The toolkit in question was of course guidance with respect to advocacy in support of the farmers’ protest, including messages to politicians, Tweets, and advice on how to plan rallies. There is no question of the toolkit promoting violence. The allegation of violence in India is directed by Sikh actors in Canada is, however, an interesting conspiracy theory that aims to catch attention.
The Hindustan Times further tried to inflame the manufactured crisis when A.B. reported on February 8 that “across Canada, members of the Indo-Canadian community are being targeted with intimidating calls” for “opposing the Khalistani involvement” in the farmers’ protest. A.B. reported that people are afraid and that intimidation is “part of a larger pattern”.
The article then references the 1985 Air India bombing and quotes an anonymous individual who claims “I feel this is worse than the 1980s”.
The article relies on very serious allegations of intimidation by anonymous sources but not a single charge let alone a conviction has been registered. While the Canadian media have covered the threats and intimidation faced by supporters of the farmers’ protest, the Hindustan Times tries desperately to create a competing narrative. The article frames support for the protest through a lens of extremism and violence and attempts to link the current activism to the 1985 Air India bombing.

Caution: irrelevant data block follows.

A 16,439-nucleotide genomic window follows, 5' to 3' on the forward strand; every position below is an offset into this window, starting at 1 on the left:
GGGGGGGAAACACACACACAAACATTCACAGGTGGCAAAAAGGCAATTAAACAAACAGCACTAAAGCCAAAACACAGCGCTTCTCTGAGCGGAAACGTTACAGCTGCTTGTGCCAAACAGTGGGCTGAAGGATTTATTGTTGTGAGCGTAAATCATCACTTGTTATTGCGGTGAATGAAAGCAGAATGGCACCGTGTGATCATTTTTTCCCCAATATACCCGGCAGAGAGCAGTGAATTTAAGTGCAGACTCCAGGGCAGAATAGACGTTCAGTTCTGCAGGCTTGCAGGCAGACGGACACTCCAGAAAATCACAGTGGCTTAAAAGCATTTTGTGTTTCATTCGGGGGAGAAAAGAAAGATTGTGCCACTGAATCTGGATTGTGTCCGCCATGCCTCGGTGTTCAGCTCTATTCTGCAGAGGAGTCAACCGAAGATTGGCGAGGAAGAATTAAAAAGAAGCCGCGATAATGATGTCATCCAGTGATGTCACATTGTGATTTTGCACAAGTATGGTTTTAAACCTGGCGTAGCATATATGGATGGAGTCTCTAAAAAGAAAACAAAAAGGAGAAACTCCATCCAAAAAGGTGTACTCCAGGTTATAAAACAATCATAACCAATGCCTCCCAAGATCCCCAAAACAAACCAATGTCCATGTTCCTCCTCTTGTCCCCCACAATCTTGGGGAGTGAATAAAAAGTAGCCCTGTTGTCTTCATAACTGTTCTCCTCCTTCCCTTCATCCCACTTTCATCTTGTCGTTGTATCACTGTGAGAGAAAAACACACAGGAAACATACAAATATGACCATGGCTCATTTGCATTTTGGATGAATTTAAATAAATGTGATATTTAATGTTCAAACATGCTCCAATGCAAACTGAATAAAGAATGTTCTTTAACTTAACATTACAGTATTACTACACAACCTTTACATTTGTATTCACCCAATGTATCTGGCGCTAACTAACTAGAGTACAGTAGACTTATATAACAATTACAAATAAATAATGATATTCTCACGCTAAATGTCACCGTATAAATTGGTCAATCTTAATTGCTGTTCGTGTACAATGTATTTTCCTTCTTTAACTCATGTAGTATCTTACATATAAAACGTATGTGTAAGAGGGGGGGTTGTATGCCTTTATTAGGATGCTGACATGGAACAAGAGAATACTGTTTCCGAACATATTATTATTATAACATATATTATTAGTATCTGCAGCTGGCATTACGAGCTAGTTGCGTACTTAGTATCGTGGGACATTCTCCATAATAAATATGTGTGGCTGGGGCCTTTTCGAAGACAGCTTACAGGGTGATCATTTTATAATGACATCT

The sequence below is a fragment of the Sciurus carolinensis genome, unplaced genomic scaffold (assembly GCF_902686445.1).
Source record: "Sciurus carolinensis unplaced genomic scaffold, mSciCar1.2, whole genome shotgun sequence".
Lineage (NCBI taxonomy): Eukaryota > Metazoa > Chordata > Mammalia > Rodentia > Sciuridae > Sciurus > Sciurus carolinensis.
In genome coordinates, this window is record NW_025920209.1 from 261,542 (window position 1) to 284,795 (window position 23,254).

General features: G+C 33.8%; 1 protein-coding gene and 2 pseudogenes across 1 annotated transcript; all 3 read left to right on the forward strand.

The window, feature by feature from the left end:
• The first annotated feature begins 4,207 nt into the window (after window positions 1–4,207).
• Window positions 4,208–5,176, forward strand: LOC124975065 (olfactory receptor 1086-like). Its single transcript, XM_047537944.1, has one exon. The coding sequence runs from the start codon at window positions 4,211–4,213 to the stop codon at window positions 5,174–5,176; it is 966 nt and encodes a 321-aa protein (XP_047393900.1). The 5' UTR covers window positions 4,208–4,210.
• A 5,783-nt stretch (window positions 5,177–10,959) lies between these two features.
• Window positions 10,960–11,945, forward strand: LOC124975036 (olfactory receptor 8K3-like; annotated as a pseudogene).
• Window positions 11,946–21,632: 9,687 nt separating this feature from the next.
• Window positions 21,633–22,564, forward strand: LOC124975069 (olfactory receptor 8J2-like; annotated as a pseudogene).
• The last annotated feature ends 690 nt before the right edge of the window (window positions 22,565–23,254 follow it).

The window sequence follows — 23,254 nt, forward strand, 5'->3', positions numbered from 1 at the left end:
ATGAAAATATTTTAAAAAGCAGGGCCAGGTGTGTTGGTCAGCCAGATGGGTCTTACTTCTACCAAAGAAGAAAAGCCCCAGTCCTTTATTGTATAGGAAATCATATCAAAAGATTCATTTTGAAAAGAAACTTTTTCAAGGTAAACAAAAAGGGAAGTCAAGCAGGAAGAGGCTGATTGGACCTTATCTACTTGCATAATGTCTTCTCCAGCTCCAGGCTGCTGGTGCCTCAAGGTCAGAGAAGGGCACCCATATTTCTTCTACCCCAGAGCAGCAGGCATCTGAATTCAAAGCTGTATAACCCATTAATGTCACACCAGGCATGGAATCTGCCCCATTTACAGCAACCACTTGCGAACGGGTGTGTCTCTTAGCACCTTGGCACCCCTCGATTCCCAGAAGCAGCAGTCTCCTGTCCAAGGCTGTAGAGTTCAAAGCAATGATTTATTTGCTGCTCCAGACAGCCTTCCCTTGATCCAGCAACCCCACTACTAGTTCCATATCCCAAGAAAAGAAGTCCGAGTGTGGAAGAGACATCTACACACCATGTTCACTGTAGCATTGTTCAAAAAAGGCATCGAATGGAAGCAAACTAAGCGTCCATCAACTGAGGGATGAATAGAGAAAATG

Finally, on February 10, A.B. reported on a “tiranga rally” in Vancouver that was organized to counter the involvement of “pro-Khalistan” elements in Canada in the farmers’ protest.
A.B. falsely states, “Khalistan flags had been brandished during the course of the Republic Day protest, and among its organizers was Mo Dhaliwal, founder of Poetic Justice Foundation, which was also behind the toolkit for organizing criticism of the Indian government with regard to the farmers’ agitation.”
Referring to Nishan Sahibs as “Khalistan flags” is false, as is any suggestion that Mo Dhaliwal, a Canadian citizen, was an organizer of the Republic Day protest. There has been no evidence that Dhaliwal had anything to do with the Republic Day rally. But it makes for an intriguing story that may just appeal to a Canadian audience.
India has lost control of the narrative when it comes to the farmers’ protest. India’s human rights abuses and trend towards authoritarianism have been made plain to the world. It is clear that the Hindustan Times and A.B. are working extra hard at reclaiming lost ground by trying to reframe the farmers’ protest from the angle of extremism and violence that threatens Canada.
India would like nothing more than to reframe the farmer issue as a conflict between Hindus and Sikhs - this is a falsehood that must be quickly exposed.
To their credit, the Canadian media have been wary of stories coming from India and have not repeated these false narratives as they did during the 2018 Trudeau trip to India.
But efforts are ongoing.
A.B. knows what he is doing. In remarks reported in Maclean’s magazine, A.B. once said, “in this age of fake news, other versions of reality go viral”
Other versions of reality, indeed.
Balpreet Singh hails from Toronto, Canada, and is the spokesperson and legal counsel for the World Sikh Organization of Canada.